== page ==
RAI’s [In]Sight-Human Capital Index shows life-long learning needed in the regions
The Regional Australia Institute’s (RAI’s) [In]Sight-Human Capital Index, launched on March 28, shows that nation still has a long way to go before regional Australians have the same educational attainment as those in major cities.
The Regional Universities Network (RUN) Chair, Professor Greg Hill, said the index highlights the need for encouraging a life-long learning in regional Australia.
“Regional Australia is behind major cities from primary school literacy and numeracy to adult learning. As RAI has stated, Australia cannot afford, in either an economic or social sense, a two-speed educational system which compounds existing health, opportunity and income gaps in regional areas,” Professor Hill said.
“The pattern of young people leaving the regions to access post-school education in large metropolitan areas, commonly never to return, is a significant factor in the shortages of skills and knowledge in regional Australia.
“Regional universities play a critical role in providing opportunities for regional and other Australians to study in the regions. About 75 per cent of RUN graduates stay and work in regional Australia.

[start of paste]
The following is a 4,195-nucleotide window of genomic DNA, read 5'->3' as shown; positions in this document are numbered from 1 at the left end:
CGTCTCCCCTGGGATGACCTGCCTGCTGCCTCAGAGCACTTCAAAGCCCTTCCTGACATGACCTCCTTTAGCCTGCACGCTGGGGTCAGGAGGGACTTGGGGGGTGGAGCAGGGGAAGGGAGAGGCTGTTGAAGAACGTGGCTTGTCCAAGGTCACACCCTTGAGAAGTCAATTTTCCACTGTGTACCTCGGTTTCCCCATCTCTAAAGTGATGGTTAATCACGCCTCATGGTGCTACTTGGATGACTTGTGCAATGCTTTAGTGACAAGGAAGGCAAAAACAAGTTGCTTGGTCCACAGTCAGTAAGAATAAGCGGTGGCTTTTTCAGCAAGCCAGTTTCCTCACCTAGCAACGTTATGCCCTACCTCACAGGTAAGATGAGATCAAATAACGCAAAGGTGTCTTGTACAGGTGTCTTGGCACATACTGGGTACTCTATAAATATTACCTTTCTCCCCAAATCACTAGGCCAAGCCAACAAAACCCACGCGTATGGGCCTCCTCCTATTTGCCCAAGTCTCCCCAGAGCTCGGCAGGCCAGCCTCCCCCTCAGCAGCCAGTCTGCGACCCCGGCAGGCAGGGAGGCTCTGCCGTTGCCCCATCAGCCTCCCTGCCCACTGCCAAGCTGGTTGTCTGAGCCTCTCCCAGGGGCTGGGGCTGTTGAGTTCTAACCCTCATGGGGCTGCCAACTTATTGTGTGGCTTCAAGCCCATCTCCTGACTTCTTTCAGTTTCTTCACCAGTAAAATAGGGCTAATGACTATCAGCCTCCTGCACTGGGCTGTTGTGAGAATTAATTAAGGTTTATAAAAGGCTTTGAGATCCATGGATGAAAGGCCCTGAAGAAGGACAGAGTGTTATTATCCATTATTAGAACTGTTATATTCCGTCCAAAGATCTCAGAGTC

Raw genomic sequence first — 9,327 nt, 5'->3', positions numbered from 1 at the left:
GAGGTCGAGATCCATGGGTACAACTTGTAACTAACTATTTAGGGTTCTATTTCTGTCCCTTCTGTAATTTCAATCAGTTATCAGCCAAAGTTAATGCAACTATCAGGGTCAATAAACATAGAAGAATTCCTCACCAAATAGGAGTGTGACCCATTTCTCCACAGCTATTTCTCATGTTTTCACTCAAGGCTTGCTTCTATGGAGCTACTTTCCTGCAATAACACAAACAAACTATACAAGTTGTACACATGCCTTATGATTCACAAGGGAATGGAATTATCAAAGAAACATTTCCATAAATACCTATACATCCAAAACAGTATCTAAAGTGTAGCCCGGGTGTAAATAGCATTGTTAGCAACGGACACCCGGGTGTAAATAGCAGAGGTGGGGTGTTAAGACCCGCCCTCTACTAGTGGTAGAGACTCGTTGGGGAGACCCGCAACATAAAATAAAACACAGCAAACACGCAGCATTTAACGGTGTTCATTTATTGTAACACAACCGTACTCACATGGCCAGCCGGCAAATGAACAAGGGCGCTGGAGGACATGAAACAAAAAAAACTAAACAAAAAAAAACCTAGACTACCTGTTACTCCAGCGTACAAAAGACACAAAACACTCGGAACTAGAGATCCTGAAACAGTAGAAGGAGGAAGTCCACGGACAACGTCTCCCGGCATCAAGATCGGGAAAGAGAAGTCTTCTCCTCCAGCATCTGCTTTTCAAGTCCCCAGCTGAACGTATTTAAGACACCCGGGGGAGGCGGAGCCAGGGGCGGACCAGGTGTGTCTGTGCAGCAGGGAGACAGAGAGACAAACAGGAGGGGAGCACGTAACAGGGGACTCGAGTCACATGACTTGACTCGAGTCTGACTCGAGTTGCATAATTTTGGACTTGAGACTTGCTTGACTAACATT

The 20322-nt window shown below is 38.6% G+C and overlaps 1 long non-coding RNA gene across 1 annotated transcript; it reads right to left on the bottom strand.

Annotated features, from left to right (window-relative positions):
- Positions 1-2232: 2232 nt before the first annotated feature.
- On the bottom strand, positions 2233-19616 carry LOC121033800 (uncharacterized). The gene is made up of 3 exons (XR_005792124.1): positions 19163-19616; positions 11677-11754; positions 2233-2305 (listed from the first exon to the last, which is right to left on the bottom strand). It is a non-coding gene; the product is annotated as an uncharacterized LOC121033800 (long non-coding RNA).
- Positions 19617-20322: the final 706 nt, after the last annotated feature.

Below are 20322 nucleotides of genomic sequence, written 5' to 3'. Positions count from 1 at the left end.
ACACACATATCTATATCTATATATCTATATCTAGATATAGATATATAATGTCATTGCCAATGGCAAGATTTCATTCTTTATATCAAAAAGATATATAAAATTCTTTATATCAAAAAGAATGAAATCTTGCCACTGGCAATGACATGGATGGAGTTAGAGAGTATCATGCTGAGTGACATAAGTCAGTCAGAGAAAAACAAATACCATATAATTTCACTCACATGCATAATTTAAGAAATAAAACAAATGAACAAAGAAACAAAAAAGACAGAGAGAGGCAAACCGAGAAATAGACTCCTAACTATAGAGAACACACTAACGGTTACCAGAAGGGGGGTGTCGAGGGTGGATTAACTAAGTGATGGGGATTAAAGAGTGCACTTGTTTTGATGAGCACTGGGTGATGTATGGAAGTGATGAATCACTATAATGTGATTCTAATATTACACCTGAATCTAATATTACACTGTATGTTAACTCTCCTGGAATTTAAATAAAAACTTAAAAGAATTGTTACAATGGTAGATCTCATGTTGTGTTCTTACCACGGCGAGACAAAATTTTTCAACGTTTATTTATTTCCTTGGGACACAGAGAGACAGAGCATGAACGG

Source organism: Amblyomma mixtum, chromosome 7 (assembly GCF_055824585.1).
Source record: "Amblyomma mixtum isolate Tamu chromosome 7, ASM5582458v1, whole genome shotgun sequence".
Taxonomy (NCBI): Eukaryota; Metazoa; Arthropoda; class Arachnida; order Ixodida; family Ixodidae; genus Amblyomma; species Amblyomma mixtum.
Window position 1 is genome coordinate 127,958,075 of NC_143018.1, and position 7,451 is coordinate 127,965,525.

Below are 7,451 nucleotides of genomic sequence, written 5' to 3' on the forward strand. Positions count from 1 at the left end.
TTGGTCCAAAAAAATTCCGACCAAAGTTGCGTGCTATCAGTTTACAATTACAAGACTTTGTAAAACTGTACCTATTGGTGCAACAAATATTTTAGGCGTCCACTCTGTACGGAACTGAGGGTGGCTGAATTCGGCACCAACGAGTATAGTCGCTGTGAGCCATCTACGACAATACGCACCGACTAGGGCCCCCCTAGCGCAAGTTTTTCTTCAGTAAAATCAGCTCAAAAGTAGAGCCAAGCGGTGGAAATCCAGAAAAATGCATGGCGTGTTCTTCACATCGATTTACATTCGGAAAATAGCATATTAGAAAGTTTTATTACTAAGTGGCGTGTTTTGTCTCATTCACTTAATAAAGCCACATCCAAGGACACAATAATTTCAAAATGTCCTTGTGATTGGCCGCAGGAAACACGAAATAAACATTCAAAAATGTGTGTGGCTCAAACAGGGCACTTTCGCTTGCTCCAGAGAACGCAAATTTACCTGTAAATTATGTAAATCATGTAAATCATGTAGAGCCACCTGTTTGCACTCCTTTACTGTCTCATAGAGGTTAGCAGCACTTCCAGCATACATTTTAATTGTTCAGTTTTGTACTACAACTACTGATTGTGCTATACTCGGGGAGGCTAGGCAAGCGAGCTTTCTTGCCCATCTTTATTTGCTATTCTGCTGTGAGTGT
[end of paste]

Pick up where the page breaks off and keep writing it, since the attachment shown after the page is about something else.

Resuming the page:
“Regions with a university, such as Armadale, NSW, the Gold Coast, Qld, and Ballina/Byron Bay, NSW, perform well and have a relatively high [In]Sight-Human Capital indices.
“Developing human capital in regional Australia is critical to its future and that of the nation as a whole,” Professor Hill said.
“The [In]Sight-Human Capital Index will provide a useful source of information for the independent review of regional education announced by the Government in February.”
More information on the RAI [In]Sight-Human Capital Index is at:
Contact: Dr Caroline Perkins
Executive Director, Regional Universities Network, 0408 482 736
Find out more about the Regional Universities Network at www.run.edu.au Follow us on: Twitter: @RegUniNet Facebook: www.facebook.com/RegionalUniversitiesNetwork
Issued by: Diana Streak, RUN Media Adviser, 0422 536 064